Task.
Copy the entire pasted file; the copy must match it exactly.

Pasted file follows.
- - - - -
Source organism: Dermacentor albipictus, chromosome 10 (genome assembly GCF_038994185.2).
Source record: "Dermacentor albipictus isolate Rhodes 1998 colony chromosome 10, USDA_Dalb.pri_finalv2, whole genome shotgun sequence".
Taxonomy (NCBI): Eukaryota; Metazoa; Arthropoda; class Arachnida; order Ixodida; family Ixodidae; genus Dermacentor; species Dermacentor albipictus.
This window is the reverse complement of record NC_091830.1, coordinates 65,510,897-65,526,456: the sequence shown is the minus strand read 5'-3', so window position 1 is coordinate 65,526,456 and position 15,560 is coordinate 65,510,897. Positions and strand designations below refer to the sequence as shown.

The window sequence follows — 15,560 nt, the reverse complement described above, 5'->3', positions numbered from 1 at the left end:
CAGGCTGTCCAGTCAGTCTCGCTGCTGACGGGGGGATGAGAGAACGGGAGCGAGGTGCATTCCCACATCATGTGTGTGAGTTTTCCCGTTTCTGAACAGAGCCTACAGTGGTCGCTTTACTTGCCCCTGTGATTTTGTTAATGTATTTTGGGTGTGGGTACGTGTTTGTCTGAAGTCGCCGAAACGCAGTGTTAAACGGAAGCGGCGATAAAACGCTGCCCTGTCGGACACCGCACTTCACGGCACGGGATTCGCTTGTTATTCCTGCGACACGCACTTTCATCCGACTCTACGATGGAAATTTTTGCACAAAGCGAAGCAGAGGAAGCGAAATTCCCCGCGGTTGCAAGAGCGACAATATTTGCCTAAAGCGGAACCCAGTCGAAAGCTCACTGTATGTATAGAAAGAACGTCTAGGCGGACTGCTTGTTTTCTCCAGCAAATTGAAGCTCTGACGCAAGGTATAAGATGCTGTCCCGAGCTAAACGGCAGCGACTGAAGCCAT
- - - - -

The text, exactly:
Source organism: Dermacentor albipictus, chromosome 10 (genome assembly GCF_038994185.2).
Source record: "Dermacentor albipictus isolate Rhodes 1998 colony chromosome 10, USDA_Dalb.pri_finalv2, whole genome shotgun sequence".
Taxonomy (NCBI): Eukaryota; Metazoa; Arthropoda; class Arachnida; order Ixodida; family Ixodidae; genus Dermacentor; species Dermacentor albipictus.
This window is the reverse complement of record NC_091830.1, coordinates 65,510,897-65,526,456: the sequence shown is the minus strand read 5'-3', so window position 1 is coordinate 65,526,456 and position 15,560 is coordinate 65,510,897. Positions and strand designations below refer to the sequence as shown.

The window sequence follows — 15,560 nt, the reverse complement described above, 5'->3', positions numbered from 1 at the left end:
CAGGCTGTCCAGTCAGTCTCGCTGCTGACGGGGGGATGAGAGAACGGGAGCGAGGTGCATTCCCACATCATGTGTGTGAGTTTTCCCGTTTCTGAACAGAGCCTACAGTGGTCGCTTTACTTGCCCCTGTGATTTTGTTAATGTATTTTGGGTGTGGGTACGTGTTTGTCTGAAGTCGCCGAAACGCAGTGTTAAACGGAAGCGGCGATAAAACGCTGCCCTGTCGGACACCGCACTTCACGGCACGGGATTCGCTTGTTATTCCTGCGACACGCACTTTCATCCGACTCTACGATGGAAATTTTTGCACAAAGCGAAGCAGAGGAAGCGAAATTCCCCGCGGTTGCAAGAGCGACAATATTTGCCTAAAGCGGAACCCAGTCGAAAGCTCACTGTATGTATAGAAAGAACGTCTAGGCGGACTGCTTGTTTTCTCCAGCAAATTGAAGCTCTGACGCAAGGTATAAGATGCTGTCCCGAGCTAAACGGCAGCGACTGAAGCCAT